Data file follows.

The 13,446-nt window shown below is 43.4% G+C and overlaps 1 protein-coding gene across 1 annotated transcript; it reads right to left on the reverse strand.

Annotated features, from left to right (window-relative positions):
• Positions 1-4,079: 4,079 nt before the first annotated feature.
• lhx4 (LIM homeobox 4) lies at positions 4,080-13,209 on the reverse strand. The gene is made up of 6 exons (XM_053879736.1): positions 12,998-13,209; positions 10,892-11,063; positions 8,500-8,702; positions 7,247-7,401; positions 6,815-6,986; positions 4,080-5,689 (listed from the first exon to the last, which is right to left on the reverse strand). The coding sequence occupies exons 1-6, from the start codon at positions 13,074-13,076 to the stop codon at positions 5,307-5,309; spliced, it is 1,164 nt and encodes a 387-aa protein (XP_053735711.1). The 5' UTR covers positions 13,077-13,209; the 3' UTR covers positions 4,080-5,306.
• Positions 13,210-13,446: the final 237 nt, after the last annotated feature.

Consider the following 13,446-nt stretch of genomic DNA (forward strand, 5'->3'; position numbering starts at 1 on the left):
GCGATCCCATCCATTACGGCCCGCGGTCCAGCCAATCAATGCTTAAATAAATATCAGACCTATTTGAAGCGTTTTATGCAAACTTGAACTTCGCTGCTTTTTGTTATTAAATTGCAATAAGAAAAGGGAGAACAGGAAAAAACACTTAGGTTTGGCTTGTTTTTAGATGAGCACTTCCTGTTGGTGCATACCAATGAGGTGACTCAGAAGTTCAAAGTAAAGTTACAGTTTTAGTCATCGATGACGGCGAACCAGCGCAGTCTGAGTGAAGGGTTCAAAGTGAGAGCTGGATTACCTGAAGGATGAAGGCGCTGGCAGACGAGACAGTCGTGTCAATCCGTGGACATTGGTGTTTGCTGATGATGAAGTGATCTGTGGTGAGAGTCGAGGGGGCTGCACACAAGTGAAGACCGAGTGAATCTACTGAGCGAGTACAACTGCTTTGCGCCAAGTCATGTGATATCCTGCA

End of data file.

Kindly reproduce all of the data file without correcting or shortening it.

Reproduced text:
The 13,446-nt window shown below is 43.4% G+C and overlaps 1 protein-coding gene across 1 annotated transcript; it reads right to left on the reverse strand.

Annotated features, from left to right (window-relative positions):
• Positions 1-4,079: 4,079 nt before the first annotated feature.
• lhx4 (LIM homeobox 4) lies at positions 4,080-13,209 on the reverse strand. The gene is made up of 6 exons (XM_053879736.1): positions 12,998-13,209; positions 10,892-11,063; positions 8,500-8,702; positions 7,247-7,401; positions 6,815-6,986; positions 4,080-5,689 (listed from the first exon to the last, which is right to left on the reverse strand). The coding sequence occupies exons 1-6, from the start codon at positions 13,074-13,076 to the stop codon at positions 5,307-5,309; spliced, it is 1,164 nt and encodes a 387-aa protein (XP_053735711.1). The 5' UTR covers positions 13,077-13,209; the 3' UTR covers positions 4,080-5,306.
• Positions 13,210-13,446: the final 237 nt, after the last annotated feature.

Consider the following 13,446-nt stretch of genomic DNA (forward strand, 5'->3'; position numbering starts at 1 on the left):
GCGATCCCATCCATTACGGCCCGCGGTCCAGCCAATCAATGCTTAAATAAATATCAGACCTATTTGAAGCGTTTTATGCAAACTTGAACTTCGCTGCTTTTTGTTATTAAATTGCAATAAGAAAAGGGAGAACAGGAAAAAACACTTAGGTTTGGCTTGTTTTTAGATGAGCACTTCCTGTTGGTGCATACCAATGAGGTGACTCAGAAGTTCAAAGTAAAGTTACAGTTTTAGTCATCGATGACGGCGAACCAGCGCAGTCTGAGTGAAGGGTTCAAAGTGAGAGCTGGATTACCTGAAGGATGAAGGCGCTGGCAGACGAGACAGTCGTGTCAATCCGTGGACATTGGTGTTTGCTGATGATGAAGTGATCTGTGGTGAGAGTCGAGGGGGCTGCACACAAGTGAAGACCGAGTGAATCTACTGAGCGAGTACAACTGCTTTGCGCCAAGTCATGTGATATCCTGCA